The outbreak of the Ebola virus in Liberia has dealt a huge blow to the country’s economy, a Liberian businessman operating in Liberia has observed, calling on the government to re-align its fiscal budget to rescue local businesses drowning from the impact of the virus.
Amin Modad, a hotel entrepreneur and proprietor of Bella Cassa, a local hotel in Sinkor, told our Business Desk on Tuesday, August 26 that businesses are seeking a tax holiday and other incentives from the government to make up for the losses they are enduring as a result of the Ebola epidemic.
“We know exactly the constraints the government is going through at this time and we don’t want to put further pressure on them. But the fact remains that we [domestic private sector] are drowning as a result of the Ebola virus,” Modad said. Many Liberian-own hotel businesses have shut down as a result of the lack of clients.
The Ebola virus has killed 1,400 people in Liberia, Guinea and Sierra Leone. The virus outbreak has slowed government’s revenue generation in the three countries as expatriates and foreign business owners have fled.
“We in the hotel business are among those [businesses] worse it by the Ebola outbreak because our clientele level has dwindled immensely,” he said. “The government must give us [businesses] a period with tax holiday and duty free privileges. We are not being insensitive to the government’s problems."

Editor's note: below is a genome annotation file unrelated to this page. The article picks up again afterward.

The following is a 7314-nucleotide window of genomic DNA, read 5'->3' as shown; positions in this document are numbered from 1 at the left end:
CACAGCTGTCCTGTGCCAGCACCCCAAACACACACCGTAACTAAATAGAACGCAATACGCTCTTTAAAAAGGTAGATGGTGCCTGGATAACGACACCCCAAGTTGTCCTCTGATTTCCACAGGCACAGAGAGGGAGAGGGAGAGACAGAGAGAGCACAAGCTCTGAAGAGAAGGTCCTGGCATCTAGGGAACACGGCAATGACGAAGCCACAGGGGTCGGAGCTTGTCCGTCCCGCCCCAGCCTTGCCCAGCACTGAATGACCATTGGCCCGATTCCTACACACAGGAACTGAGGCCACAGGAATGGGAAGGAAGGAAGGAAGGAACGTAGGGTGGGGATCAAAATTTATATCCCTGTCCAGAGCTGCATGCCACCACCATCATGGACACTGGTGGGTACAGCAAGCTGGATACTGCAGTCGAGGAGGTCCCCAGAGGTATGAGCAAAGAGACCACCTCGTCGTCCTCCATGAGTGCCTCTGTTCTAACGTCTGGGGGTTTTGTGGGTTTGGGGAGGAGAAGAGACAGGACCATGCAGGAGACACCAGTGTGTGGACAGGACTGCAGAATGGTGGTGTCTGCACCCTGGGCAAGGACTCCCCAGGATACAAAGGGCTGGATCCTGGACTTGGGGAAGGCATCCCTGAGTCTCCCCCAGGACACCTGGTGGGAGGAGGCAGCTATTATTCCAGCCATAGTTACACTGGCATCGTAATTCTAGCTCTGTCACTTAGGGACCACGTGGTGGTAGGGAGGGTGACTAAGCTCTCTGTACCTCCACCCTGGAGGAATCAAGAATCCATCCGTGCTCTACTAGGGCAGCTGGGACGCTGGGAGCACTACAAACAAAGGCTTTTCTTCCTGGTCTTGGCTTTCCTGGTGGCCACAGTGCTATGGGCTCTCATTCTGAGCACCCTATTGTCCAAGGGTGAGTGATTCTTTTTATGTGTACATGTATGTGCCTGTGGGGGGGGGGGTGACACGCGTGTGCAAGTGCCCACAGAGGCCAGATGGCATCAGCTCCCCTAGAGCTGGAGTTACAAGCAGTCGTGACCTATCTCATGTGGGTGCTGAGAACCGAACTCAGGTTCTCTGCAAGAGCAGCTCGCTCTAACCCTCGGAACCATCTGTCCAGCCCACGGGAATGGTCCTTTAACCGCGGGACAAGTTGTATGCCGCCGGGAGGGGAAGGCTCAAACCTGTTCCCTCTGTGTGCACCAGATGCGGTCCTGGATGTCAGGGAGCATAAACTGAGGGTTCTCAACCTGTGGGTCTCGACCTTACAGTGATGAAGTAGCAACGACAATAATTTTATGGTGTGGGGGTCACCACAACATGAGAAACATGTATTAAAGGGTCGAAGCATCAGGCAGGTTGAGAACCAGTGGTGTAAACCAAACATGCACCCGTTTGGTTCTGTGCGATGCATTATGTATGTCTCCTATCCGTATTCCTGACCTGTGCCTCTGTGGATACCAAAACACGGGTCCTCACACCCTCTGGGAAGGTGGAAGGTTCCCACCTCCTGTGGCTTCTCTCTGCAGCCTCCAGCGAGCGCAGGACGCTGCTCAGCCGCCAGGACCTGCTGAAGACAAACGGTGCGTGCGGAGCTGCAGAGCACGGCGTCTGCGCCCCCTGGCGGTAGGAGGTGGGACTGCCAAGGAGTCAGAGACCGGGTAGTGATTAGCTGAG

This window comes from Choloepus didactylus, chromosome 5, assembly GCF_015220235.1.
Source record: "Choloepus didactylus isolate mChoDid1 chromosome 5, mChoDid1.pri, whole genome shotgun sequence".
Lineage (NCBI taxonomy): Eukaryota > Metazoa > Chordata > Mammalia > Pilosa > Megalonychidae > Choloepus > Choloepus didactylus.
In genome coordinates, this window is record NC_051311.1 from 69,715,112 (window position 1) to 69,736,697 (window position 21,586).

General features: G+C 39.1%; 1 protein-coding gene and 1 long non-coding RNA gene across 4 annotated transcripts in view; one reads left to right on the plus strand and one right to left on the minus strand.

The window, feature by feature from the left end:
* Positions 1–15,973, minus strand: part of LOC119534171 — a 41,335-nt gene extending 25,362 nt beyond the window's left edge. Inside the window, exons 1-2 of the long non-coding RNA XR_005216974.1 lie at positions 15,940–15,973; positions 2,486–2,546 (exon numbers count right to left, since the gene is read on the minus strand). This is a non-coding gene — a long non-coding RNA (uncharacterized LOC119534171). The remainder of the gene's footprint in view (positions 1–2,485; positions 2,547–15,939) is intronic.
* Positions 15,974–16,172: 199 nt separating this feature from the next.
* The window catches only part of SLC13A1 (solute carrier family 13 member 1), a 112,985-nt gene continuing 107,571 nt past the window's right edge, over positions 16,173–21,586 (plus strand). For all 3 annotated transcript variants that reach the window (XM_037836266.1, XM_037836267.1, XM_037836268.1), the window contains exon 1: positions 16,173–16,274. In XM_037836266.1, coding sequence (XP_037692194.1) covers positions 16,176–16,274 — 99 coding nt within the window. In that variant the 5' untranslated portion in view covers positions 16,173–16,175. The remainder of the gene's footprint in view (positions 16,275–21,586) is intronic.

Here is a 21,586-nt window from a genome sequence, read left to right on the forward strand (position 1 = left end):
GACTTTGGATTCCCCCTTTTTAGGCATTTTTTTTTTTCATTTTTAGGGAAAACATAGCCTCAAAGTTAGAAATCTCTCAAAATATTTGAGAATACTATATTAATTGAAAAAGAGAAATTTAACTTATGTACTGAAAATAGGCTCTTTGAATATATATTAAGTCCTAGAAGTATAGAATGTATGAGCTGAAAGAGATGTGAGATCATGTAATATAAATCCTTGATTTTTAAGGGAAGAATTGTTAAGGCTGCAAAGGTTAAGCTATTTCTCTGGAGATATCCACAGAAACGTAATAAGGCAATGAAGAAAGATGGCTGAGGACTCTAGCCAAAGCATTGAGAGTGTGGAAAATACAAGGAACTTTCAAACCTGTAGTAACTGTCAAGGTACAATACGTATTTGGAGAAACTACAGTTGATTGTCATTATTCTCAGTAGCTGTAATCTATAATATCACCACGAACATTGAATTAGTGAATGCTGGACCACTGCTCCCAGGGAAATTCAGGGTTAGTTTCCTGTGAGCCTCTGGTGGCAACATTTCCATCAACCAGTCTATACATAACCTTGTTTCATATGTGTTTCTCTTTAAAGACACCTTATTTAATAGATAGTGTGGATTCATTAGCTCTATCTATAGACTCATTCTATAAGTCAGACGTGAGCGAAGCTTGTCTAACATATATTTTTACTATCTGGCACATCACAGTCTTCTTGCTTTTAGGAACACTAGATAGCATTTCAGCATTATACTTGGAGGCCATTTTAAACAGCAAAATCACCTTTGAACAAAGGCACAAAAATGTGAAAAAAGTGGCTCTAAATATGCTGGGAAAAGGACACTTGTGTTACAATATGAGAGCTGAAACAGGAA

In an exclusive interview with the Daily Observer, Modad, a real estate and trade developer and former senior policy advisor to the Chairman of the National Investment Commission (NIC) disclosed that his hotel currently has less than three clients as a result of the Ebola outbreak.
The Liberian businessman, who says he holds a Master degree in business administration (MBA), explained that he has downgraded his staff from 44 permanent staff to only 20. He said the rest of the staff including 14 auxiliary staff, has been urged to stay home.
“We had to take such a decision because we are no more receiving clients,” Modad added. According to him, most of the non-essential staff staying home receives part of their monthly salaries for their upkeep because of the prevailing economic condition.